The most distant photo ever taken

NASA probe “New Horizons” snaps farthest-ever photo from Earth

The routine calibration frame of the "Wishing Well" open star cluster was taken when the spacecraft was 3.79 billion miles (6.12 billion km) from Earth - making it, for a time, the farthest image ever made from our planet.

The space probe was even farther from home than NASA's Voyager 1 when it captured the famous "Pale Blue Dot" image of Earth. NASA says mission controllers will "bring the spacecraft out of its electronic slumber" this coming summer in anticipation of its next major close encounter, with an object known as 2014 MU69 on January 1, 2019. The subjects include the "Wishing Well" star cluster as well as two large objects in the Kuiper Belt which have never been observed from such a distance before.

Image of the "Wishing Well" star cluster, taken December 5, 2017, which temporarily broke the 27-year record set by Voyager 1.

And, NASA says they're the closest images yet of objects in this region. During its voyage to the outer reaches of the solar system, the spacecraft usually stays in hibernation mode to conserve energy.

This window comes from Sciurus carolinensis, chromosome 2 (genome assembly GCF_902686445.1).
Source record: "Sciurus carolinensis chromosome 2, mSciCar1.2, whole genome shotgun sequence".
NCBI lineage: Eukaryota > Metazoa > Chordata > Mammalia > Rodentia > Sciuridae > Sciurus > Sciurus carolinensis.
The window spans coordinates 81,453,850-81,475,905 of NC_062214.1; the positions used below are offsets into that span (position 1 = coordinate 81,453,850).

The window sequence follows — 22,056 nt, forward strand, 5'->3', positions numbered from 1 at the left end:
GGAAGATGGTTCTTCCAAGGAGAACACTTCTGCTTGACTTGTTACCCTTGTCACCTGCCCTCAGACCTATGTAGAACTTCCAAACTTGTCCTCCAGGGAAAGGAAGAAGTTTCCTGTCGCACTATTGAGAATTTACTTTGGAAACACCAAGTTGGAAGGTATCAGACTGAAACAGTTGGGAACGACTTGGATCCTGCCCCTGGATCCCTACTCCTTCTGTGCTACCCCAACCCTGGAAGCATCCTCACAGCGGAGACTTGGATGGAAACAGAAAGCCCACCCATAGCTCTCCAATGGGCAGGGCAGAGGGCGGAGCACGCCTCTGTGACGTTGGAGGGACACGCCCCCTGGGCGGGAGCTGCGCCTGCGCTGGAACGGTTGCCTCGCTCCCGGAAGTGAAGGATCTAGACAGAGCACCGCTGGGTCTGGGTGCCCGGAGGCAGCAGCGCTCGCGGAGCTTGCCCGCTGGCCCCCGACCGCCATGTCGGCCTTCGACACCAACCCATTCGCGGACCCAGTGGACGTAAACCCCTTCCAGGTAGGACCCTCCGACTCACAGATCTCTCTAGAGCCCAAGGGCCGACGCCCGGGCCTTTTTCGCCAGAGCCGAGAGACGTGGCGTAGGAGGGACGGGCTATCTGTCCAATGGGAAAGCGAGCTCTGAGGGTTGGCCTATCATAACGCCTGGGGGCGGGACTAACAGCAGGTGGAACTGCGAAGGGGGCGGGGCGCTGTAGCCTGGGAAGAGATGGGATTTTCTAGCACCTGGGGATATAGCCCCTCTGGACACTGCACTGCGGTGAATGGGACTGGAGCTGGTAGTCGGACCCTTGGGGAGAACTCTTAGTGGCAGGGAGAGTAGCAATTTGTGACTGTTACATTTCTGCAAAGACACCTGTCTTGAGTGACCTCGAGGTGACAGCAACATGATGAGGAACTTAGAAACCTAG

NASA program director Alan Stern said: "New Horizons has always been a first-time mission, the first to explore Pluto, the first to explore the Camping Zone and the fastest spacecraft ever launched". That shot - which was, in fact, part of a composite of 60 images - came to be known as the "Pale Blue Dot," famously for depicting Earth as "a mote of dust suspended on a sunbeam".

Anyone who's passionate about astronomy and outer space knows that few things can compare to the grandeur and beauty of deep space photography, and on that front, NASA's New Horizons spacecraft is doing great work.

New Horizons is the probe that flew by Pluto on July 14, 2015, and beamed back those unbelievable pictures.

New Horizons is now in electronic hibernation. While this image broke the long-distance record established by Voyager 1, the probe then turned its LORRI instrument towards objects in its flight path.

Getting the images to Earth is no easy task.

And, just hours later, it beat its own record.

Launched in 2006, New Horizons is headed toward 2014 MU69, an icy world 1 billion miles beyond Pluto. As Stephanie Pappas at LiveScience reports, after snapping an image and storing it on its hard drive, New Horizons sends its data back on an antenna that transmits at only 12 watts, moving data at a snail's pace-only two kilobits per second.

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